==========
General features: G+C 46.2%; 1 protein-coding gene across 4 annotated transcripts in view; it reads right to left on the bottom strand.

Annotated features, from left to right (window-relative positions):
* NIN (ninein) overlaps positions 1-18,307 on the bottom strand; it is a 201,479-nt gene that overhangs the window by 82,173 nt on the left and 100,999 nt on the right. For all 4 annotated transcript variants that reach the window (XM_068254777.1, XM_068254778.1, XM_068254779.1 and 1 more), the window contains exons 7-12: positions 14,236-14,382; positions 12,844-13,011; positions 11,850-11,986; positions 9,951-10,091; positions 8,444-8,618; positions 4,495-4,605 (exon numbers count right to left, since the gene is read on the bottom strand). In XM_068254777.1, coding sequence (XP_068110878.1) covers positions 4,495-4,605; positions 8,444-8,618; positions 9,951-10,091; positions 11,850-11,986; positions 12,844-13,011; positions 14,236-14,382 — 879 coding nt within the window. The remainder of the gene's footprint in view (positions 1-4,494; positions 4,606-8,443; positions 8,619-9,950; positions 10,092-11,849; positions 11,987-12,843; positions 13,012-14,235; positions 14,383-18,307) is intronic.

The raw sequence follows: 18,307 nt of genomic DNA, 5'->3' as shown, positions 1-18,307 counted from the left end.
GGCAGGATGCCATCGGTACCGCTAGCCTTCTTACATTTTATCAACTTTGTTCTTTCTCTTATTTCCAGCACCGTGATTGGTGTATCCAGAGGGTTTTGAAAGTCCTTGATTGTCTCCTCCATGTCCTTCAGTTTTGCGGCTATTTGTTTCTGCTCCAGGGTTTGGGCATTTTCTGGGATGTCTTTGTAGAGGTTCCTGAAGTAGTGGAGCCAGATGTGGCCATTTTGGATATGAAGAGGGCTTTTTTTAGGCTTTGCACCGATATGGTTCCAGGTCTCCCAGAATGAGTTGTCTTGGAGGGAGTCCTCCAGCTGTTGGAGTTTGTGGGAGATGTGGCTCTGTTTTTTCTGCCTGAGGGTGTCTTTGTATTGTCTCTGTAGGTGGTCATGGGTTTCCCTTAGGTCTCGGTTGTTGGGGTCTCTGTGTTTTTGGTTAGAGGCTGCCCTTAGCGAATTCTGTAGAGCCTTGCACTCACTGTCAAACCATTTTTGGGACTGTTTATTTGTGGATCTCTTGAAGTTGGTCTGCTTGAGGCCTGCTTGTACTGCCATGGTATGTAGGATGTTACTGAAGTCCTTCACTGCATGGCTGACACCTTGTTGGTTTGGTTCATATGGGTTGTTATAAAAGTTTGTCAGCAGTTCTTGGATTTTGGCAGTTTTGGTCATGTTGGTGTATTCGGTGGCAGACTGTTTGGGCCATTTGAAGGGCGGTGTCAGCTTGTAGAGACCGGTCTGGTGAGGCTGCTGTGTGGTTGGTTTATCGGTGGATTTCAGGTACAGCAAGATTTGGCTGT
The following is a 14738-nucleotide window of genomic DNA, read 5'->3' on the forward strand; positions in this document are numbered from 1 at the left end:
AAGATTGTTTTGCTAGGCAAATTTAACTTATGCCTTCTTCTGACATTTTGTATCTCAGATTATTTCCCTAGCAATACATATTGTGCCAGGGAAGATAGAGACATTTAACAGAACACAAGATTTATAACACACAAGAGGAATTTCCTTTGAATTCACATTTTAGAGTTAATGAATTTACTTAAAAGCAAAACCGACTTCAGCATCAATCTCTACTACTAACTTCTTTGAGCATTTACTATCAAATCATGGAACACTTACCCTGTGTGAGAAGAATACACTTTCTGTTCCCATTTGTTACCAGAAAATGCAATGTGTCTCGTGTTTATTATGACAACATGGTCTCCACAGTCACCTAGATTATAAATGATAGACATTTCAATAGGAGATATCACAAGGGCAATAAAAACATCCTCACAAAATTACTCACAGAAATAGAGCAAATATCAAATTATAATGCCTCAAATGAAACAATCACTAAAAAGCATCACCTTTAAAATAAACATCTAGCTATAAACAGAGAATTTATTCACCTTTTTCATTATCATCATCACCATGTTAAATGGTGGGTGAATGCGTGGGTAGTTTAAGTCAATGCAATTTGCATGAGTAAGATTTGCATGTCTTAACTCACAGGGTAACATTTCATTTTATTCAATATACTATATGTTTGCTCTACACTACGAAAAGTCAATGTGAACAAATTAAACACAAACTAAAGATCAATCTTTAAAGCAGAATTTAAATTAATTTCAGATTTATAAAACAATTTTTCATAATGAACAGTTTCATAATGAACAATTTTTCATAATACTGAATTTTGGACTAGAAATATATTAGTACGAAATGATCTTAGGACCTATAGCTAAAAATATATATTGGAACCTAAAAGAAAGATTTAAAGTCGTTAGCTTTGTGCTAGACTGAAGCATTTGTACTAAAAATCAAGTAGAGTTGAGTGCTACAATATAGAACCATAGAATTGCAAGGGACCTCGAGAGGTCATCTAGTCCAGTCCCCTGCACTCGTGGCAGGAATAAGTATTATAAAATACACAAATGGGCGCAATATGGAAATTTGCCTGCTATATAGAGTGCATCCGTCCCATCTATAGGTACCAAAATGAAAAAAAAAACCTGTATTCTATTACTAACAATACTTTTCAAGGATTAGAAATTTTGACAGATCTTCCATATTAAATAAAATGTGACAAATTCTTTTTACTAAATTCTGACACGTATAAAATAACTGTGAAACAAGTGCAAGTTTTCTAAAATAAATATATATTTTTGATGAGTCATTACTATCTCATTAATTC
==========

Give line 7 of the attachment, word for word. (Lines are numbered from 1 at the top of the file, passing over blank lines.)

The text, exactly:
AAGATTGTTTTGCTAGGCAAATTTAACTTATGCCTTCTTCTGACATTTTGTATCTCAGATTATTTCCCTAGCAATACATATTGTGCCAGGGAAGATAGAGACATTTAACAGAACACAAGATTTATAACACACAAGAGGAATTTCCTTTGAATTCACATTTTAGAGTTAATGAATTTACTTAAAAGCAAAACCGACTTCAGCATCAATCTCTACTACTAACTTCTTTGAGCATTTACTATCAAATCATGGAACACTTACCCTGTGTGAGAAGAATACACTTTCTGTTCCCATTTGTTACCAGAAAATGCAATGTGTCTCGTGTTTATTATGACAACATGGTCTCCACAGTCACCTAGATTATAAATGATAGACATTTCAATAGGAGATATCACAAGGGCAATAAAAACATCCTCACAAAATTACTCACAGAAATAGAGCAAATATCAAATTATAATGCCTCAAATGAAACAATCACTAAAAAGCATCACCTTTAAAATAAACATCTAGCTATAAACAGAGAATTTATTCACCTTTTTCATTATCATCATCACCATGTTAAATGGTGGGTGAATGCGTGGGTAGTTTAAGTCAATGCAATTTGCATGAGTAAGATTTGCATGTCTTAACTCACAGGGTAACATTTCATTTTATTCAATATACTATATGTTTGCTCTACACTACGAAAAGTCAATGTGAACAAATTAAACACAAACTAAAGATCAATCTTTAAAGCAGAATTTAAATTAATTTCAGATTTATAAAACAATTTTTCATAATGAACAGTTTCATAATGAACAATTTTTCATAATACTGAATTTTGGACTAGAAATATATTAGTACGAAATGATCTTAGGACCTATAGCTAAAAATATATATTGGAACCTAAAAGAAAGATTTAAAGTCGTTAGCTTTGTGCTAGACTGAAGCATTTGTACTAAAAATCAAGTAGAGTTGAGTGCTACAATATAGAACCATAGAATTGCAAGGGACCTCGAGAGGTCATCTAGTCCAGTCCCCTGCACTCGTGGCAGGAATAAGTATTATAAAATACACAAATGGGCGCAATATGGAAATTTGCCTGCTATATAGAGTGCATCCGTCCCATCTATAGGTACCAAAATGAAAAAAAAAACCTGTATTCTATTACTAACAATACTTTTCAAGGATTAGAAATTTTGACAGATCTTCCATATTAAATAAAATGTGACAAATTCTTTTTACTAAATTCTGACACGTATAAAATAACTGTGAAACAAGTGCAAGTTTTCTAAAATAAATATATATTTTTGATGAGTCATTACTATCTCATTAATTC